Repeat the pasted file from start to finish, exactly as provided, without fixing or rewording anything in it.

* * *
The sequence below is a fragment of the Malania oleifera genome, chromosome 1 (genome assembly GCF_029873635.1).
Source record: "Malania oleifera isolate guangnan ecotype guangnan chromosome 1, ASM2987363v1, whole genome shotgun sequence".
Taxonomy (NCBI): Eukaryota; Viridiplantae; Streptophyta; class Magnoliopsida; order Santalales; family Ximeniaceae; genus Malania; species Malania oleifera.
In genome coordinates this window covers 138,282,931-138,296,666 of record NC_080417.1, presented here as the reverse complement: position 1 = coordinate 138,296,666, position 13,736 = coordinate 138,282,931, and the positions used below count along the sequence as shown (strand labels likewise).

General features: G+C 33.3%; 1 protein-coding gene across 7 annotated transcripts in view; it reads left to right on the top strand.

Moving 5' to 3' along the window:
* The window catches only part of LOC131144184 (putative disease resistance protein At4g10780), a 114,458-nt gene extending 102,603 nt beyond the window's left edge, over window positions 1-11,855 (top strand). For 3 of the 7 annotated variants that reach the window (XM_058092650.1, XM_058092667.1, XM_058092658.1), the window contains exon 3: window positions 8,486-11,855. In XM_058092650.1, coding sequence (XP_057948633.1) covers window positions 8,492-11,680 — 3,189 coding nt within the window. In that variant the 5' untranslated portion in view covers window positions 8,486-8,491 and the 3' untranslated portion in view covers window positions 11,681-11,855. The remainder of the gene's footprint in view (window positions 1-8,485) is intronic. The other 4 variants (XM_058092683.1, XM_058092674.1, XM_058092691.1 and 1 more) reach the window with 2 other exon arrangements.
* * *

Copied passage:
The sequence below is a fragment of the Malania oleifera genome, chromosome 1 (genome assembly GCF_029873635.1).
Source record: "Malania oleifera isolate guangnan ecotype guangnan chromosome 1, ASM2987363v1, whole genome shotgun sequence".
Taxonomy (NCBI): Eukaryota; Viridiplantae; Streptophyta; class Magnoliopsida; order Santalales; family Ximeniaceae; genus Malania; species Malania oleifera.
In genome coordinates this window covers 138,282,931-138,296,666 of record NC_080417.1, presented here as the reverse complement: position 1 = coordinate 138,296,666, position 13,736 = coordinate 138,282,931, and the positions used below count along the sequence as shown (strand labels likewise).

General features: G+C 33.3%; 1 protein-coding gene across 7 annotated transcripts in view; it reads left to right on the top strand.

Moving 5' to 3' along the window:
* The window catches only part of LOC131144184 (putative disease resistance protein At4g10780), a 114,458-nt gene extending 102,603 nt beyond the window's left edge, over window positions 1-11,855 (top strand). For 3 of the 7 annotated variants that reach the window (XM_058092650.1, XM_058092667.1, XM_058092658.1), the window contains exon 3: window positions 8,486-11,855. In XM_058092650.1, coding sequence (XP_057948633.1) covers window positions 8,492-11,680 — 3,189 coding nt within the window. In that variant the 5' untranslated portion in view covers window positions 8,486-8,491 and the 3' untranslated portion in view covers window positions 11,681-11,855. The remainder of the gene's footprint in view (window positions 1-8,485) is intronic. The other 4 variants (XM_058092683.1, XM_058092674.1, XM_058092691.1 and 1 more) reach the window with 2 other exon arrangements.